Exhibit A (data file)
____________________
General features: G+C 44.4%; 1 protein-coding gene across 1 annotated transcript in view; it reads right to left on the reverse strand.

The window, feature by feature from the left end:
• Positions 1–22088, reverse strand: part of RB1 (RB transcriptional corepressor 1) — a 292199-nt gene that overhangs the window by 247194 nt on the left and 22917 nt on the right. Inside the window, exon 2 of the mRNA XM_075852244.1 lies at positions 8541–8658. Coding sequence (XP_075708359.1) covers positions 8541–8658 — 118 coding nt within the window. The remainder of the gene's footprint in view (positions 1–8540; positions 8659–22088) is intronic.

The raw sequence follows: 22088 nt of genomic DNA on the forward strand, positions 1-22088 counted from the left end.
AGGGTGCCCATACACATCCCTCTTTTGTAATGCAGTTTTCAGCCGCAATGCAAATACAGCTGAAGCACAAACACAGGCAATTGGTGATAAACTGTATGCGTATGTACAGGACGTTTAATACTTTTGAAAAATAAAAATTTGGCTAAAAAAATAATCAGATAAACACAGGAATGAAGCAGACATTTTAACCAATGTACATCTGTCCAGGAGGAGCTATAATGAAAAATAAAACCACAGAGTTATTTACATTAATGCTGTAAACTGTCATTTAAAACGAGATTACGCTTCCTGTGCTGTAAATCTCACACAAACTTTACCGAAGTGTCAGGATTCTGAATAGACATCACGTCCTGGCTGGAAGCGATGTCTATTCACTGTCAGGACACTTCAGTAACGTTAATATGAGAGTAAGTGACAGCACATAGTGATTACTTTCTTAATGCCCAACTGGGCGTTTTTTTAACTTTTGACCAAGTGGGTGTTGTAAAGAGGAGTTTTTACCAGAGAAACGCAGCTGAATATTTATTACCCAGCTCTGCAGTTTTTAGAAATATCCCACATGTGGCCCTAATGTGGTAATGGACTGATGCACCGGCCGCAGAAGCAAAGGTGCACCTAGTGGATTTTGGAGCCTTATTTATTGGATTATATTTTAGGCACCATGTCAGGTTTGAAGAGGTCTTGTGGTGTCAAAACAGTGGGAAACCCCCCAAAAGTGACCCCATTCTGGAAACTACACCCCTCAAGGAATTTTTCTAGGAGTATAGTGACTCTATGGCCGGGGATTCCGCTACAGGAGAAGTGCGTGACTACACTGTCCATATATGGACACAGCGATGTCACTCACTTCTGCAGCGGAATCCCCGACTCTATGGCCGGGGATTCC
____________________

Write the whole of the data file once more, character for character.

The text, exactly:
General features: G+C 44.4%; 1 protein-coding gene across 1 annotated transcript in view; it reads right to left on the reverse strand.

The window, feature by feature from the left end:
• Positions 1–22088, reverse strand: part of RB1 (RB transcriptional corepressor 1) — a 292199-nt gene that overhangs the window by 247194 nt on the left and 22917 nt on the right. Inside the window, exon 2 of the mRNA XM_075852244.1 lies at positions 8541–8658. Coding sequence (XP_075708359.1) covers positions 8541–8658 — 118 coding nt within the window. The remainder of the gene's footprint in view (positions 1–8540; positions 8659–22088) is intronic.

The raw sequence follows: 22088 nt of genomic DNA on the forward strand, positions 1-22088 counted from the left end.
AGGGTGCCCATACACATCCCTCTTTTGTAATGCAGTTTTCAGCCGCAATGCAAATACAGCTGAAGCACAAACACAGGCAATTGGTGATAAACTGTATGCGTATGTACAGGACGTTTAATACTTTTGAAAAATAAAAATTTGGCTAAAAAAATAATCAGATAAACACAGGAATGAAGCAGACATTTTAACCAATGTACATCTGTCCAGGAGGAGCTATAATGAAAAATAAAACCACAGAGTTATTTACATTAATGCTGTAAACTGTCATTTAAAACGAGATTACGCTTCCTGTGCTGTAAATCTCACACAAACTTTACCGAAGTGTCAGGATTCTGAATAGACATCACGTCCTGGCTGGAAGCGATGTCTATTCACTGTCAGGACACTTCAGTAACGTTAATATGAGAGTAAGTGACAGCACATAGTGATTACTTTCTTAATGCCCAACTGGGCGTTTTTTTAACTTTTGACCAAGTGGGTGTTGTAAAGAGGAGTTTTTACCAGAGAAACGCAGCTGAATATTTATTACCCAGCTCTGCAGTTTTTAGAAATATCCCACATGTGGCCCTAATGTGGTAATGGACTGATGCACCGGCCGCAGAAGCAAAGGTGCACCTAGTGGATTTTGGAGCCTTATTTATTGGATTATATTTTAGGCACCATGTCAGGTTTGAAGAGGTCTTGTGGTGTCAAAACAGTGGGAAACCCCCCAAAAGTGACCCCATTCTGGAAACTACACCCCTCAAGGAATTTTTCTAGGAGTATAGTGACTCTATGGCCGGGGATTCCGCTACAGGAGAAGTGCGTGACTACACTGTCCATATATGGACACAGCGATGTCACTCACTTCTGCAGCGGAATCCCCGACTCTATGGCCGGGGATTCC